What is a migraine? Why migraine happens. Who gets migraines? Treating migraines.

Taking Charge of Headache Pain

Taking Back Your Power

As time goes on, more and more people are deciding to take charge of their own health and are becoming proactive when it comes to treatment for a variety of different ailments. This action includes the treatment for migraine headaches. By changing their approach to migraine treatment, many people are able to take charge and make changes - lessening or even eliminating the occurrence of migraine headaches in their lives.

You Want Me To Give Up My Meds?

When it comes to making changes, especially where pain is concerned, many of us become very afraid. We don't want the pain to show up and, at the same time, there's a fear that the medications we're taking won't do the job. If we think about eliminating the medications, panic sets in. The thought of being bedridden with a migraine is more than incomprehensible and why, if it can be controlled even a little with pain killers, would you want to allow the pain? If the recurring pain of headaches is frustrating you, then Dr. David Buchholz suggests that the way you're dealing with them isn't working and a different approach should be considered.

What Causes Headaches

Headaches arise from a single mechanism in the brain - although they can be triggered by many different stimuli. According to Dr. Buchholz, the brain has a control center where triggers pile up and, depending upon your genetic make-up and hereditary factors, the tolerance load for headache triggers may be high or low. As long as the load you are gathering stays below the threshold of your particular genetic make-up, then you should be able to control the headaches. If, however, the load rises above the threshold, then a headache ensues and you're in pain.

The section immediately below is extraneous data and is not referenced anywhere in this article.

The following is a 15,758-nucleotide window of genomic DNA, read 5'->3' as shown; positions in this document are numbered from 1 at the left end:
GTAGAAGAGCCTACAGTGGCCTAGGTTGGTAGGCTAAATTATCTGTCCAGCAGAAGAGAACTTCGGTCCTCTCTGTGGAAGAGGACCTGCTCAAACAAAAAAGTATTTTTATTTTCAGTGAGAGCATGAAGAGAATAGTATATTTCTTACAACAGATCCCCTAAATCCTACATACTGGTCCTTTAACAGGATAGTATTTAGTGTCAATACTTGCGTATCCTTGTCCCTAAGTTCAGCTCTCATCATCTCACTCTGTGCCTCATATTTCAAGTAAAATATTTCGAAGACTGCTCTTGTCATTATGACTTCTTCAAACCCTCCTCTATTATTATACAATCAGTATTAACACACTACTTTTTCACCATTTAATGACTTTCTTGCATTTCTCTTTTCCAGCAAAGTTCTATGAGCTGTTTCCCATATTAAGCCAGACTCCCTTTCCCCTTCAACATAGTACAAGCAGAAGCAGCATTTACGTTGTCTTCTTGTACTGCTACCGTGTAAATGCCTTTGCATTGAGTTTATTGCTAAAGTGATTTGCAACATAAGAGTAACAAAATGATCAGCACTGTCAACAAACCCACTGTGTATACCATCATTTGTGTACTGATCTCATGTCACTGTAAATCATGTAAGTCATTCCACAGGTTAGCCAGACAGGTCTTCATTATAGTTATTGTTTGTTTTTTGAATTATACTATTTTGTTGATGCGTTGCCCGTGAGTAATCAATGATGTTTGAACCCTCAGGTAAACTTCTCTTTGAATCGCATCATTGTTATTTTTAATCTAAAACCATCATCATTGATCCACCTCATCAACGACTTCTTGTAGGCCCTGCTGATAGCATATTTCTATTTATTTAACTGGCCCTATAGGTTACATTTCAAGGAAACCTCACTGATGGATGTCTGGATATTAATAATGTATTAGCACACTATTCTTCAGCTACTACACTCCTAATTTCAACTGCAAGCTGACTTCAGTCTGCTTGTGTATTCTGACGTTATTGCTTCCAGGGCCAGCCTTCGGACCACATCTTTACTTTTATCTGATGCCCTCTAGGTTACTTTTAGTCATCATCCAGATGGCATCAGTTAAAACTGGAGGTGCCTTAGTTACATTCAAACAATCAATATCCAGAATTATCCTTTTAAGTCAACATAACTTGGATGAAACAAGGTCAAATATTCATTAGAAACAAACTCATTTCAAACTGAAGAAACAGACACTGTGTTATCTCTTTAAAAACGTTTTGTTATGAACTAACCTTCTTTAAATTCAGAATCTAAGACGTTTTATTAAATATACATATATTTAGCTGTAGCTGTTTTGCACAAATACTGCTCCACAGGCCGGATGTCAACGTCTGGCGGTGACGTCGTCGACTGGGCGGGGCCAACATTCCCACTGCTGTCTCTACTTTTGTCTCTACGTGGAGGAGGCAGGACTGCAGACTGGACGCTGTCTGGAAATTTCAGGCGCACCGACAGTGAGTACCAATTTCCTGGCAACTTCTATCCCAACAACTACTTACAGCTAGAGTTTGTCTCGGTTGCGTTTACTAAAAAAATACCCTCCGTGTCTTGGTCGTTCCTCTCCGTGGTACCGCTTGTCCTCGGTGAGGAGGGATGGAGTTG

Be Strong and Avoid Quick Fixes

He recommends avoiding the quick fix, which can cause rebounds. By relying upon pain killers for relief, the end result will be that the headaches will be worse than if you aren't using medication at all. Many of the prescription drugs used today to address migraine headaches, have a rebound effect. That means that if you take the drug too often your threshold lowers and the tendency toward a headache increases. As most of us know, when we use a drug too often we soon require more and higher doses to deal with the issue because our bodies build a resistance to it.

Breaking the Cycle, Curbing the Triggers

Dr. Buchholz says that the way to avoid rebounding with drugs is to stop the dependence upon them. By limiting intake to two days per month, the rebound effect will be avoided. If you are already in a rebound with drugs, then Dr. Buchholz recommends withdrawing from them completely to break the cycle. This can be very difficult and frightening as the prospect of pain without relief looms large before your eyes. OTCs such as aspirin, acetaminophen without caffeine, anti-inflammatories and nausea medications are less inclined to create rebound but should be taken no more than twice a week.

In his book, "Heal Your Headache: The 1-2-3 Program for Taking charge of Your Pain," Dr. Buchholz goes into great detail about drug use, dietary triggers and preventing headaches. It isn't a quick fix, and it may be unpleasant at first, but he assures his readers that there is help, hope and life beyond headaches.